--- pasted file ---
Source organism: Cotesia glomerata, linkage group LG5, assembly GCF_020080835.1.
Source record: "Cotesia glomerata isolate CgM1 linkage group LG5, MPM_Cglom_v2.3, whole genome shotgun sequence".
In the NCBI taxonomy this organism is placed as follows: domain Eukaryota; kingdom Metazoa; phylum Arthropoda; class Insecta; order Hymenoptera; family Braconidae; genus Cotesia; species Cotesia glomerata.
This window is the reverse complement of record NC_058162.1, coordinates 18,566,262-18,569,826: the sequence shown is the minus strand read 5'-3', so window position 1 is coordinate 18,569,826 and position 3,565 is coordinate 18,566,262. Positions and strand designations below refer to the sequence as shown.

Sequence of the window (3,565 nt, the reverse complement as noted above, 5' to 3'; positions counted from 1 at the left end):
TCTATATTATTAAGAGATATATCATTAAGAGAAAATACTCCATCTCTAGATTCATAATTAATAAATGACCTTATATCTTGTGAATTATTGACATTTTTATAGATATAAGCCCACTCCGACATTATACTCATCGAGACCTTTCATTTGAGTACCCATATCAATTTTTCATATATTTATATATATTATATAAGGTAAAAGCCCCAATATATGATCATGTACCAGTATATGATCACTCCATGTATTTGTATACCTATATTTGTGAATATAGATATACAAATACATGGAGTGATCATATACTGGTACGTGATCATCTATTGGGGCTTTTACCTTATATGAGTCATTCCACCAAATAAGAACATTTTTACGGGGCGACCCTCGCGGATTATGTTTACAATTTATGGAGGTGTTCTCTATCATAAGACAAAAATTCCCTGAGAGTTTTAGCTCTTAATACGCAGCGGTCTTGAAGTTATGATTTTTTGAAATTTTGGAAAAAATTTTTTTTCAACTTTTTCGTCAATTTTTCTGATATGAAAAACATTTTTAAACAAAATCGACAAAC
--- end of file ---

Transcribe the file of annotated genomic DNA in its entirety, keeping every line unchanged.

Source organism: Cotesia glomerata, linkage group LG5, assembly GCF_020080835.1.
Source record: "Cotesia glomerata isolate CgM1 linkage group LG5, MPM_Cglom_v2.3, whole genome shotgun sequence".
In the NCBI taxonomy this organism is placed as follows: domain Eukaryota; kingdom Metazoa; phylum Arthropoda; class Insecta; order Hymenoptera; family Braconidae; genus Cotesia; species Cotesia glomerata.
This window is the reverse complement of record NC_058162.1, coordinates 18,566,262-18,569,826: the sequence shown is the minus strand read 5'-3', so window position 1 is coordinate 18,569,826 and position 3,565 is coordinate 18,566,262. Positions and strand designations below refer to the sequence as shown.

Sequence of the window (3,565 nt, the reverse complement as noted above, 5' to 3'; positions counted from 1 at the left end):
TCTATATTATTAAGAGATATATCATTAAGAGAAAATACTCCATCTCTAGATTCATAATTAATAAATGACCTTATATCTTGTGAATTATTGACATTTTTATAGATATAAGCCCACTCCGACATTATACTCATCGAGACCTTTCATTTGAGTACCCATATCAATTTTTCATATATTTATATATATTATATAAGGTAAAAGCCCCAATATATGATCATGTACCAGTATATGATCACTCCATGTATTTGTATACCTATATTTGTGAATATAGATATACAAATACATGGAGTGATCATATACTGGTACGTGATCATCTATTGGGGCTTTTACCTTATATGAGTCATTCCACCAAATAAGAACATTTTTACGGGGCGACCCTCGCGGATTATGTTTACAATTTATGGAGGTGTTCTCTATCATAAGACAAAAATTCCCTGAGAGTTTTAGCTCTTAATACGCAGCGGTCTTGAAGTTATGATTTTTTGAAATTTTGGAAAAAATTTTTTTTCAACTTTTTCGTCAATTTTTCTGATATGAAAAACATTTTTAAACAAAATCGACAAAC